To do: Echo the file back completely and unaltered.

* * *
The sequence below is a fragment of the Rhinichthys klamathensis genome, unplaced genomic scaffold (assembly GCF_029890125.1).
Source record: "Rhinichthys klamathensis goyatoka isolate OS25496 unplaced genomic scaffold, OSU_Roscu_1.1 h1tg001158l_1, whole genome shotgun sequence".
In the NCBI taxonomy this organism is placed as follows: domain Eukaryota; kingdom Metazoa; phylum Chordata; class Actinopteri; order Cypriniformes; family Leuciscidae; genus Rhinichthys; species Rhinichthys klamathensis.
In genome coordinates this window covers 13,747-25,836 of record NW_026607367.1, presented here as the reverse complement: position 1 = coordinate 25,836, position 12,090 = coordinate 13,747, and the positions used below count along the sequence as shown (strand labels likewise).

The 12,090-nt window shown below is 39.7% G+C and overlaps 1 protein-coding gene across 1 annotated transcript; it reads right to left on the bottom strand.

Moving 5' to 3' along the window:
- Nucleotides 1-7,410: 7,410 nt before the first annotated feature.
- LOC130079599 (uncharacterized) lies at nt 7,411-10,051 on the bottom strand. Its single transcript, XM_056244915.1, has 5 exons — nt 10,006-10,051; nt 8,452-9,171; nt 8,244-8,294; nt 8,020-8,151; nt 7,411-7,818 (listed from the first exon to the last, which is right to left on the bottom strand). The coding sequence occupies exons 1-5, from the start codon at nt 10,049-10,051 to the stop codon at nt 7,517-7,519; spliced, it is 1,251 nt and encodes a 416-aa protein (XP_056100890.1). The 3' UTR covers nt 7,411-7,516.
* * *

The sequence below is a fragment of the Rhinichthys klamathensis genome, unplaced genomic scaffold (assembly GCF_029890125.1).
Source record: "Rhinichthys klamathensis goyatoka isolate OS25496 unplaced genomic scaffold, OSU_Roscu_1.1 h1tg001158l_1, whole genome shotgun sequence".
In the NCBI taxonomy this organism is placed as follows: domain Eukaryota; kingdom Metazoa; phylum Chordata; class Actinopteri; order Cypriniformes; family Leuciscidae; genus Rhinichthys; species Rhinichthys klamathensis.
In genome coordinates this window covers 13,747-25,836 of record NW_026607367.1, presented here as the reverse complement: position 1 = coordinate 25,836, position 12,090 = coordinate 13,747, and the positions used below count along the sequence as shown (strand labels likewise).

The 12,090-nt window shown below is 39.7% G+C and overlaps 1 protein-coding gene across 1 annotated transcript; it reads right to left on the bottom strand.

Moving 5' to 3' along the window:
- Nucleotides 1-7,410: 7,410 nt before the first annotated feature.
- LOC130079599 (uncharacterized) lies at nt 7,411-10,051 on the bottom strand. Its single transcript, XM_056244915.1, has 5 exons — nt 10,006-10,051; nt 8,452-9,171; nt 8,244-8,294; nt 8,020-8,151; nt 7,411-7,818 (listed from the first exon to the last, which is right to left on the bottom strand). The coding sequence occupies exons 1-5, from the start codon at nt 10,049-10,051 to the stop codon at nt 7,517-7,519; spliced, it is 1,251 nt and encodes a 416-aa protein (XP_056100890.1). The 3' UTR covers nt 7,411-7,516.